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Why Does Consumer Opinion Trump Science?

Livestock producers need to reconnect with consumers to learn what drives them.

LOVELAND, Colo. (Nov. 17, 2015) — “We have a culture shift occurring,” Ronnie Green stated during his remarks designed to provide insight about consumers to attendees at the kick-off of the 24th Range Beef Cow Symposium Nov. 17 in Loveland, Colo. Due to a flight delay caused by weather, Green, who serves as the vice chancellor for the Institute of Agriculture and Natural Resources at the University of Nebraska, addressed the audience via telephone.

Ronnie Green

Ronnie Green explained that many consumers have a selective belief in science.

Green pointed out that one of the observations he has made among society and consumers is a change in language. He related that 20 to 25 years ago, most consumers’ comments were framed by statements like “I know …” or “The facts clearly prove ….” However, today the basis for many consumers’ comments are framed by statements like “I believe …” and “In my opinion ….”

Green said this is representative of the move from today’s society being influenced by opinion rather than science, which was the primary influencer in the past.

“This is the root of the issue we are dealing with,” he said. “There is a big difference between ‘I know’ and ‘I believe.’”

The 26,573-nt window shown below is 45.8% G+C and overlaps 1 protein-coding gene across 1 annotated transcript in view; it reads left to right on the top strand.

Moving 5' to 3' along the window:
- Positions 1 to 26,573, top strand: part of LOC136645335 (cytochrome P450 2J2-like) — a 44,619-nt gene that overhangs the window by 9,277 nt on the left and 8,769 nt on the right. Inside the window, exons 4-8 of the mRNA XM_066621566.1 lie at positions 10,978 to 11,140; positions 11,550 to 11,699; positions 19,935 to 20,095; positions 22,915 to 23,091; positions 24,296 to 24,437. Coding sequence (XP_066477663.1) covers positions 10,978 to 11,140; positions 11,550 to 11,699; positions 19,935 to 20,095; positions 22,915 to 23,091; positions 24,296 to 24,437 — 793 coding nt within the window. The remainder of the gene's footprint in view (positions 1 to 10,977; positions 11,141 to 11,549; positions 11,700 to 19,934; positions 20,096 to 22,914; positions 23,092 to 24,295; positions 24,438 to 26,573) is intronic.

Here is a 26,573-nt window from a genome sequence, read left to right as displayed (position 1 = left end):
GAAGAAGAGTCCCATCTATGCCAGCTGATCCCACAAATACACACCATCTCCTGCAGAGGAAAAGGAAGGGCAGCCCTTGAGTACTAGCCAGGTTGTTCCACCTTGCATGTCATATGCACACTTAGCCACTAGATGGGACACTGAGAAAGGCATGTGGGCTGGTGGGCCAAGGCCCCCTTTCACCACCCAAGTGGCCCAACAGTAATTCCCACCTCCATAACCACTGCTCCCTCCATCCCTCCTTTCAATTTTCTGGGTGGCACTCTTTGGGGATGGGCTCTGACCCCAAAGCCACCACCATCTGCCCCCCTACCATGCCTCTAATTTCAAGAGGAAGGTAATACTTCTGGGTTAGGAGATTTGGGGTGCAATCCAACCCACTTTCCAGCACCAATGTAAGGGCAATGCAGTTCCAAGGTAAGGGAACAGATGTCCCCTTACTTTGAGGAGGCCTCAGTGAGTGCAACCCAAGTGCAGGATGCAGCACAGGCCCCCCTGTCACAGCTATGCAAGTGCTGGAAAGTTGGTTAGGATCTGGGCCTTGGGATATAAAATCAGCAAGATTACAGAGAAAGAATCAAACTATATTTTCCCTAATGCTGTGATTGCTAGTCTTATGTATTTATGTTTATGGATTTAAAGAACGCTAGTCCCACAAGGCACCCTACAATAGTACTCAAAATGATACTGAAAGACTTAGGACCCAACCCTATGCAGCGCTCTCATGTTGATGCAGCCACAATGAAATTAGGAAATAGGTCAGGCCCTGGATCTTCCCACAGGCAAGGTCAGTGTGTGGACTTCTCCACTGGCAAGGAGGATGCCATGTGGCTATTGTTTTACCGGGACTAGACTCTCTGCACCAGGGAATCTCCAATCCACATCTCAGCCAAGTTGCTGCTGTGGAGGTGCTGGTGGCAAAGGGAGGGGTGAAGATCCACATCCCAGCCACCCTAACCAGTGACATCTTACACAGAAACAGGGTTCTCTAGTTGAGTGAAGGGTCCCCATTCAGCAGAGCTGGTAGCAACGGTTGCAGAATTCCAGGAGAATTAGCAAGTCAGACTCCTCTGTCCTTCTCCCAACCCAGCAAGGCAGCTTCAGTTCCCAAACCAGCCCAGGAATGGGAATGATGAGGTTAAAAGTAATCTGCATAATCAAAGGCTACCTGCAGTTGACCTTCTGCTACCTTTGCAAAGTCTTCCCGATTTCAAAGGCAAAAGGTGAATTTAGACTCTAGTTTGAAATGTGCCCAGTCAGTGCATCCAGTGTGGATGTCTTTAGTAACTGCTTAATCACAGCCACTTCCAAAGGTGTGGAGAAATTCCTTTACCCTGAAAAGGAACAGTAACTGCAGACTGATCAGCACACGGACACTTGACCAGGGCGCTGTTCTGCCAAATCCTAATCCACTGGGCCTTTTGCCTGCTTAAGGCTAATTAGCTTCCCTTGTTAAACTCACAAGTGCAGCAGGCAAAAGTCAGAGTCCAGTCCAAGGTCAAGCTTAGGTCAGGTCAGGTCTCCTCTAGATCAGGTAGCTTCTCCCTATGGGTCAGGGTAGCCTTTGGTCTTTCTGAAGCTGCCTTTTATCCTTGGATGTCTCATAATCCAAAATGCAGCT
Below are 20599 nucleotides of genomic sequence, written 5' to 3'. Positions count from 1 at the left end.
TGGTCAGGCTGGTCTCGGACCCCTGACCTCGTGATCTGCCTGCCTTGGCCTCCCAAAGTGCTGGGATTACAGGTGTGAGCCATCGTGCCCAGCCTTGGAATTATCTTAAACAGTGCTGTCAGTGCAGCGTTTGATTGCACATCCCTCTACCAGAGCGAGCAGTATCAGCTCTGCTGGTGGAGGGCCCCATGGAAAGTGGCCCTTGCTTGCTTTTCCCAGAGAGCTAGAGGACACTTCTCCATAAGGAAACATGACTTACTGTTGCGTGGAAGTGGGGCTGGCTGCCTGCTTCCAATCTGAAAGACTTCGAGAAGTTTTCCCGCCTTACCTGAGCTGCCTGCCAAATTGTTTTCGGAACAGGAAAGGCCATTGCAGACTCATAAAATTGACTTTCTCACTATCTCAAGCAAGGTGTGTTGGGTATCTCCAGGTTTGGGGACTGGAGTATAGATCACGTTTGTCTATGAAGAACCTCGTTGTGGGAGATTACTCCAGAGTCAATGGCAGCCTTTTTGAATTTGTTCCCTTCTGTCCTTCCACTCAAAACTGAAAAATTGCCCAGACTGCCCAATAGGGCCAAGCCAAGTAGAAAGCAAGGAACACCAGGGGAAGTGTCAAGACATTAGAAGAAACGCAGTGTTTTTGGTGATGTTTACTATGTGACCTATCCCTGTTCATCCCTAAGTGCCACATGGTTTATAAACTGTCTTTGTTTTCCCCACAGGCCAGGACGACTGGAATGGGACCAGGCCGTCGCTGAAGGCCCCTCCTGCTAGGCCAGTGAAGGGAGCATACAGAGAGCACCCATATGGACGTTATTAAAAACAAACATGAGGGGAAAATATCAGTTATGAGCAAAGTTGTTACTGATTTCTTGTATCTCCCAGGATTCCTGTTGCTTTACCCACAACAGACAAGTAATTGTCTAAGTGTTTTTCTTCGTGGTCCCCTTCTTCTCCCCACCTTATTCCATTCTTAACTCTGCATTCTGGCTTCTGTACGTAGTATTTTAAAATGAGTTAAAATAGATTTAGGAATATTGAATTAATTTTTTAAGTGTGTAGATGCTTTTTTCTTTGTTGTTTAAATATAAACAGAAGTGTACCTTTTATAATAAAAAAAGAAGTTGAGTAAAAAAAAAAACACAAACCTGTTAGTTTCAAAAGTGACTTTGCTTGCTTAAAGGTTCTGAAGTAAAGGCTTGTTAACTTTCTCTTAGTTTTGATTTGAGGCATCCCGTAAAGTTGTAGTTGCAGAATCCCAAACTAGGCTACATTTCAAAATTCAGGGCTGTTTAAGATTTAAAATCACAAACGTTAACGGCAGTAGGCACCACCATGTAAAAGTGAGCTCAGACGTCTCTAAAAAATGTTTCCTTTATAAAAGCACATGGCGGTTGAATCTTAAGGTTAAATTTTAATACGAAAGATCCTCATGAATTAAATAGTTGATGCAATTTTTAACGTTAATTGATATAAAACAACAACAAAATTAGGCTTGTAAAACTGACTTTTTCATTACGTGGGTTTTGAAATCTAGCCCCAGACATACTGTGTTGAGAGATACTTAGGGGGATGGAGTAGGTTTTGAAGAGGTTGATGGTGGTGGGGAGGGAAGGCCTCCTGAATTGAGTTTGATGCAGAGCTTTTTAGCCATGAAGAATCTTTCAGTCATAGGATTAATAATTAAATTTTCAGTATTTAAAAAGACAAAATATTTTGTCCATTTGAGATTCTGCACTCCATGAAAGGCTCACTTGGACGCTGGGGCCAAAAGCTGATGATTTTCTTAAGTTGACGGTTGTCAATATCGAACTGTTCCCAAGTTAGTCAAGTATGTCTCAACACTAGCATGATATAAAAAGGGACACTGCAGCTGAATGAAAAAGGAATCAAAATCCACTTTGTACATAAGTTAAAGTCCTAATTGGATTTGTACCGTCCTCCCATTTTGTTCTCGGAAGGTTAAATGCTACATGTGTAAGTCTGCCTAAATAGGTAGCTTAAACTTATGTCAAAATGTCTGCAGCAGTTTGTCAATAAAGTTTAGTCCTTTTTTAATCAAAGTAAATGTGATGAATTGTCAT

Along with this, Green said there is a fiercely held anti-belief system among today’s consumers against big, corporate, industrial and capitalistic.

Likewise, many people today have a selective belief in science, Green said. “Many consumers choose to believe in science that supports issues that match their agenda, but choose not to believe in science that supports issues they are opposed to.” For example, Green explained, some individuals may support climate change science, but they do not support biotechnology science.

Click here to listen to Ronnie Green’s presentation.

Looking forward, Green said he is concerned that the beef industry will increasingly be misunderstood and misrepresented, specifically related to environmental issues such as water and carbon emissions.

“We need to understand the societal forces around us very well,” he concluded. “We need to reconnect what livestock producers do with consumers. Future media campaigns must focus on your stewardship. That’s who you are, but the public doesn’t understand that. We need to get ourselves [the beef industry] ahead of that in the future.”

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